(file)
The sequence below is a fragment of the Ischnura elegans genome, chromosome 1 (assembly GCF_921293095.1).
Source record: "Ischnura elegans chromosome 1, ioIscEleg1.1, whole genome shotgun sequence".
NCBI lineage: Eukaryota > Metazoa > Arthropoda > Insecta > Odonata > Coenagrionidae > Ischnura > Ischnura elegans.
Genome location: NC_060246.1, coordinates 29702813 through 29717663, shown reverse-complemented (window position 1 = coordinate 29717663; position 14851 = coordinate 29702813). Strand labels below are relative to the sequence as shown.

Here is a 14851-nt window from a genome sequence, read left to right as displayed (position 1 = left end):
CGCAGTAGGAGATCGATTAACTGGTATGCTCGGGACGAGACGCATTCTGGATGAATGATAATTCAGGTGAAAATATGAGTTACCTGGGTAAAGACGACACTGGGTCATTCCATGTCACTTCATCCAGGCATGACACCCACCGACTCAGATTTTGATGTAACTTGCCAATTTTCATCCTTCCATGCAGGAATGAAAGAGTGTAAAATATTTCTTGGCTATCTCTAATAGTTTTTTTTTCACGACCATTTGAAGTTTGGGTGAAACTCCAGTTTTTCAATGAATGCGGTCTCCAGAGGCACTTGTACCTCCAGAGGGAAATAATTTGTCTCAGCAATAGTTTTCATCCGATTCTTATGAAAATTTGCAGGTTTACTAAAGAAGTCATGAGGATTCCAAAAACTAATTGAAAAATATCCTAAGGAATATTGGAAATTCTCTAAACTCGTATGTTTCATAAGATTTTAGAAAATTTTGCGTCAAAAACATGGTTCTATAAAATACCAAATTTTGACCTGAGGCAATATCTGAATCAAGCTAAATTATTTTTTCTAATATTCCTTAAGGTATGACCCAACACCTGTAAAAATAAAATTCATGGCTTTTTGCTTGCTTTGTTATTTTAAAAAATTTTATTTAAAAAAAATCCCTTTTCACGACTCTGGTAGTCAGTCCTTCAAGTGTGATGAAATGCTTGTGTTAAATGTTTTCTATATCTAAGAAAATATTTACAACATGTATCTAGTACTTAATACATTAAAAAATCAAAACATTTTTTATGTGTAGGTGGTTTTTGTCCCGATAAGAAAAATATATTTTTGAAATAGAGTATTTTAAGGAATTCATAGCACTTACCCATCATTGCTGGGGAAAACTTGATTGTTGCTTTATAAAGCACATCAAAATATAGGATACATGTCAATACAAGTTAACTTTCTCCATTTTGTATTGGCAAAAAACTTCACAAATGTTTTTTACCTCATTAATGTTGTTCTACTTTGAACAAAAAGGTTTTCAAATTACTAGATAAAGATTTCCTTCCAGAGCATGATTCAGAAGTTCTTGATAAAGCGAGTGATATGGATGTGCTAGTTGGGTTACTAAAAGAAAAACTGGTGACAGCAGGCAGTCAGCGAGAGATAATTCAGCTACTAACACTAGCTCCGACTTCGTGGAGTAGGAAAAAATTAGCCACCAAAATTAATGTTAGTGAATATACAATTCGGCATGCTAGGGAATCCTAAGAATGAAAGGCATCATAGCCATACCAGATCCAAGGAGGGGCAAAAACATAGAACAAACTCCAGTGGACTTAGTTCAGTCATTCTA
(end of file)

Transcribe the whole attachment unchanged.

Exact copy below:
The sequence below is a fragment of the Ischnura elegans genome, chromosome 1 (assembly GCF_921293095.1).
Source record: "Ischnura elegans chromosome 1, ioIscEleg1.1, whole genome shotgun sequence".
NCBI lineage: Eukaryota > Metazoa > Arthropoda > Insecta > Odonata > Coenagrionidae > Ischnura > Ischnura elegans.
Genome location: NC_060246.1, coordinates 29702813 through 29717663, shown reverse-complemented (window position 1 = coordinate 29717663; position 14851 = coordinate 29702813). Strand labels below are relative to the sequence as shown.

Here is a 14851-nt window from a genome sequence, read left to right as displayed (position 1 = left end):
CGCAGTAGGAGATCGATTAACTGGTATGCTCGGGACGAGACGCATTCTGGATGAATGATAATTCAGGTGAAAATATGAGTTACCTGGGTAAAGACGACACTGGGTCATTCCATGTCACTTCATCCAGGCATGACACCCACCGACTCAGATTTTGATGTAACTTGCCAATTTTCATCCTTCCATGCAGGAATGAAAGAGTGTAAAATATTTCTTGGCTATCTCTAATAGTTTTTTTTTCACGACCATTTGAAGTTTGGGTGAAACTCCAGTTTTTCAATGAATGCGGTCTCCAGAGGCACTTGTACCTCCAGAGGGAAATAATTTGTCTCAGCAATAGTTTTCATCCGATTCTTATGAAAATTTGCAGGTTTACTAAAGAAGTCATGAGGATTCCAAAAACTAATTGAAAAATATCCTAAGGAATATTGGAAATTCTCTAAACTCGTATGTTTCATAAGATTTTAGAAAATTTTGCGTCAAAAACATGGTTCTATAAAATACCAAATTTTGACCTGAGGCAATATCTGAATCAAGCTAAATTATTTTTTCTAATATTCCTTAAGGTATGACCCAACACCTGTAAAAATAAAATTCATGGCTTTTTGCTTGCTTTGTTATTTTAAAAAATTTTATTTAAAAAAAATCCCTTTTCACGACTCTGGTAGTCAGTCCTTCAAGTGTGATGAAATGCTTGTGTTAAATGTTTTCTATATCTAAGAAAATATTTACAACATGTATCTAGTACTTAATACATTAAAAAATCAAAACATTTTTTATGTGTAGGTGGTTTTTGTCCCGATAAGAAAAATATATTTTTGAAATAGAGTATTTTAAGGAATTCATAGCACTTACCCATCATTGCTGGGGAAAACTTGATTGTTGCTTTATAAAGCACATCAAAATATAGGATACATGTCAATACAAGTTAACTTTCTCCATTTTGTATTGGCAAAAAACTTCACAAATGTTTTTTACCTCATTAATGTTGTTCTACTTTGAACAAAAAGGTTTTCAAATTACTAGATAAAGATTTCCTTCCAGAGCATGATTCAGAAGTTCTTGATAAAGCGAGTGATATGGATGTGCTAGTTGGGTTACTAAAAGAAAAACTGGTGACAGCAGGCAGTCAGCGAGAGATAATTCAGCTACTAACACTAGCTCCGACTTCGTGGAGTAGGAAAAAATTAGCCACCAAAATTAATGTTAGTGAATATACAATTCGGCATGCTAGGGAATCCTAAGAATGAAAGGCATCATAGCCATACCAGATCCAAGGAGGGGCAAAAACATAGAACAAACTCCAGTGGACTTAGTTCAGTCATTCTA